assembly and prevent the assembly from falling out of the body under pressure from the
piston return spring. When removed the cam follower assembly will be partially pushed by
the return springs. The follower assembly consists of a gudgeon pin and two concentric
rollers set into the follower body. After the follower assembly is removed, slide out the
spring, piston foot and piston. The spring retaining washer and pinion can then be
removed. Finally the rack can now be slid out.
Pump Reassembly
To determine the point of piston rotation at which there is no fuel delivery, carefully slide
the piston into the injector piston body fully home. Place a finger over the top of the injector
piston body making an airtight seal. As the piston is gently slid back and forth the sound of
a quick rush of air into the piston can be heard followed by a tiny puff of air as it is forced
out from under the finger. By rotating the piston in small amounts whilst it is being
“pumped” the amount of puff can be heard to increase or decrease. Continue this until the
puff gradually decreases and just ceases. It is at this point of rotation that engine cut-off is
set. This is also the point at which the governor arm is in line with the locating slot in the
cylinder block casing where the pin on the rack drops into the governor control arm. The
governor control arm can be set in this position by pushing the brass cut off button located
in the side of the cylinder block, just
above the injector pump position.
There is a locating slot in the injector
piston body, which is in line with the
spill port. Slide the piston body and
piston into the pump body engaging
the locating slot with the locating pin
inside the pump body, which faces
the side of the pump body where the
pinions are exposed. Take care not to disturb the cut-off position
the piston. Screw in the re-assembled non-return valve to hold the
piston body in position. Mark the orientation of the rectangular
locating flange at the bottom of the piston with a felt tip on the
bottom face of the injector body. Remove the piston. Insert the rack so that the rack pin is
at the cut-off position. Drop the pinion into position so that it engages with the rack and the
locating slot is aligned with the cut off rotation marks previously marked with felt tip. The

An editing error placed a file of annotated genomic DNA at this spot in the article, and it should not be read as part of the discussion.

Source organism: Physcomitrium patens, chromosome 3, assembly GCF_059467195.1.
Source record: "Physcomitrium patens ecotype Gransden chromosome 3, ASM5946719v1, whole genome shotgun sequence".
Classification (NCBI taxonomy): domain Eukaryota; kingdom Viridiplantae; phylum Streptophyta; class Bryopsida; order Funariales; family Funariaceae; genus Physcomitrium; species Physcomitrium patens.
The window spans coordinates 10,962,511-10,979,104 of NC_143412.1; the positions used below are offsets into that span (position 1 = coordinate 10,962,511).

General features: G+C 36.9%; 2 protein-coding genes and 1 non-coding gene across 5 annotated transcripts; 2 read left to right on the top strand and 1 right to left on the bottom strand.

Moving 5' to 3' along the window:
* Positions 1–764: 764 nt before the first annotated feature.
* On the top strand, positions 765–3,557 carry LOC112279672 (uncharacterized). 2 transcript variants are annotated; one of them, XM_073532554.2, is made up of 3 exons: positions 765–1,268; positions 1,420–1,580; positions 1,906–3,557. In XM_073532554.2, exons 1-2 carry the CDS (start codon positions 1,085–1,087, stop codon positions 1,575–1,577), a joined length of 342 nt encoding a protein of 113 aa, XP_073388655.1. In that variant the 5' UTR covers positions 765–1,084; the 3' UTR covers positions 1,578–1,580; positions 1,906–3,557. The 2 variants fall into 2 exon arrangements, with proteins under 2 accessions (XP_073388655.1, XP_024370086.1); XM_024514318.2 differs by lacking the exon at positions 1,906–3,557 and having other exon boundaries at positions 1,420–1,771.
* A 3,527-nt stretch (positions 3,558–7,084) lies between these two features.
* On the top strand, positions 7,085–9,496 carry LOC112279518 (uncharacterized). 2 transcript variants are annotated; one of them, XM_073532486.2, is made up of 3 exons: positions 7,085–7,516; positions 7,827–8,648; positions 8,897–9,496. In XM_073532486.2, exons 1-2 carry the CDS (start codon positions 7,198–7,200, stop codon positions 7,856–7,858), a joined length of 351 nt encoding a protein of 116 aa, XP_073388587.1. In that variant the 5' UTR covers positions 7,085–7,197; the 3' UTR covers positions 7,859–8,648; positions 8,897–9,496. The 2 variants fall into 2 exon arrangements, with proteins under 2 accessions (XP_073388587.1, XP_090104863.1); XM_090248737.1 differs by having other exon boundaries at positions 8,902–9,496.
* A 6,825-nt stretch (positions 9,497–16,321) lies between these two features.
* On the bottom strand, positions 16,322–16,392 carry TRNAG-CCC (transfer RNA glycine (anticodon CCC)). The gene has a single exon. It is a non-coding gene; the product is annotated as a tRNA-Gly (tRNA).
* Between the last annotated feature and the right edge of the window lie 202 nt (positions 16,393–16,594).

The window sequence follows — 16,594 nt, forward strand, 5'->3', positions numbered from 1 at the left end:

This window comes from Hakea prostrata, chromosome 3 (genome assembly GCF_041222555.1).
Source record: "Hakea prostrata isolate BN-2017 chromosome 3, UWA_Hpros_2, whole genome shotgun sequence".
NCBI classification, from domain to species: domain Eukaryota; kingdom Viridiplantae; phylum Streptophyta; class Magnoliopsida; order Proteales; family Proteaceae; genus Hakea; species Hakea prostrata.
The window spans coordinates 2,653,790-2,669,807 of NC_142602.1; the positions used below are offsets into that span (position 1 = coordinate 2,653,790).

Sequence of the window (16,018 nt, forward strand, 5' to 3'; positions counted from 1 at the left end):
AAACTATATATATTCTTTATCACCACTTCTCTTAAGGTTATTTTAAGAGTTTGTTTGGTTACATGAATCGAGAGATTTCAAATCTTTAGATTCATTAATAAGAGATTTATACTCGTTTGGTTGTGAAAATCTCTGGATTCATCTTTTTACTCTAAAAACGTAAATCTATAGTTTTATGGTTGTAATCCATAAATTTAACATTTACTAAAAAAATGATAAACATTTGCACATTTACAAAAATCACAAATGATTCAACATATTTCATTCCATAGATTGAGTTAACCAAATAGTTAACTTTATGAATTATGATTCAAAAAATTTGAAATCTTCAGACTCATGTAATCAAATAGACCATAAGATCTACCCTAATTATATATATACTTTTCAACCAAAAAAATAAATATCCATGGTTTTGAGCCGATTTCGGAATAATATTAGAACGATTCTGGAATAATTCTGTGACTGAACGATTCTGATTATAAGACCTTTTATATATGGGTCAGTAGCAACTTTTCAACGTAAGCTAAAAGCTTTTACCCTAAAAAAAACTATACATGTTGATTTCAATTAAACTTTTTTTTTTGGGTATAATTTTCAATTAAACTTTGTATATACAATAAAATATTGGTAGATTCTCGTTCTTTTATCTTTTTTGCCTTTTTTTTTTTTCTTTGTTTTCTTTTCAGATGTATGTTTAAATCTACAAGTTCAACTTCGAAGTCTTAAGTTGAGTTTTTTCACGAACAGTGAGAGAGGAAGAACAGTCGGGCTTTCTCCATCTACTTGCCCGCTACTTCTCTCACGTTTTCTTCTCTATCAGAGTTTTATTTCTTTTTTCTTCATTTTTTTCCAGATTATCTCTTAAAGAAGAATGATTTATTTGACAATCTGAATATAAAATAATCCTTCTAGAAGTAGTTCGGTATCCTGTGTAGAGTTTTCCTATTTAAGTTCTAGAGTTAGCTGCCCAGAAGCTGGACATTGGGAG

second pinion has a clamping screw. This also acts as a stop. This stop position should
also coincide with the cut-off position. When the piston body of the secondary pump is
removed, there is sufficient room to disengage the pinion from the rack and then reengage it so that the stop coincides with the cut-off position. After both pinions are reengaged the clamping screw can be slackened and the secondary location slot on the
pinion aligned with the primary. The clamping screw is then retightened. Both pistons
should now be set up so that they cease to deliver fuel when the rack is at the cut-off
position. Drop the spring retaining washer into the cam arm follower recess with the
washer recess facing up. Drop in the piston return spring. Slide the piston foot over the
piston flange and very carefully without using any force slide the piston into the piston
body taking care to orientate the piston flange so that it aligns with the pinion recess and
that the piston slot is facing towards the spill port i.e. the same side as the pinions are
exposed. Slide the follower assembly into the recess and over the spring and piston foot
ensuring that the slot aligns with the retaining pinholes. Depress the follower slightly
against the return spring and drop the retaining pins through their holes into the follower
slots. Slide the pin retaining spring wire across the heads of the pins through the hole in
the pump body and into the grooves set into the pinheads.
Injector Pump installation
By slackening off the two nuts on the lock cover
the pivot shaft for the cam levers can be
Lock cover
rotated. The mounting of the shaft is eccentric,
and therefore by rotating the shaft the axis of
the cam lever pivot can be raised or lowered.
The slot in
Injector pump
the face is
aligned with
eccentric so
that if the
vertical the
would be either at it lowest point or its highest point.
Do not adjust the stroke too high or the injector pump will be damaged.
By removing the non-return valve assembly at the injector pump union it is possible to
examine whether the injection occurs at the correct point in the engine’s cycle. This is the
point marked AP on the front of the flywheel housing. With the removal of the non-return
valve assembly fuel will flow through the pump and piston and out of the top of the union
until the injector piston is displaced to a point where the spill port is no longer in line with
the slanted slot. This is the point when the fuel is compressed in the injector body and fuel
injection commences. This should coincide with the AP marking on the flywheel (29º
To adjust cam lever setting: • Remove the side access cover plate
• Rotate the engine so that the levers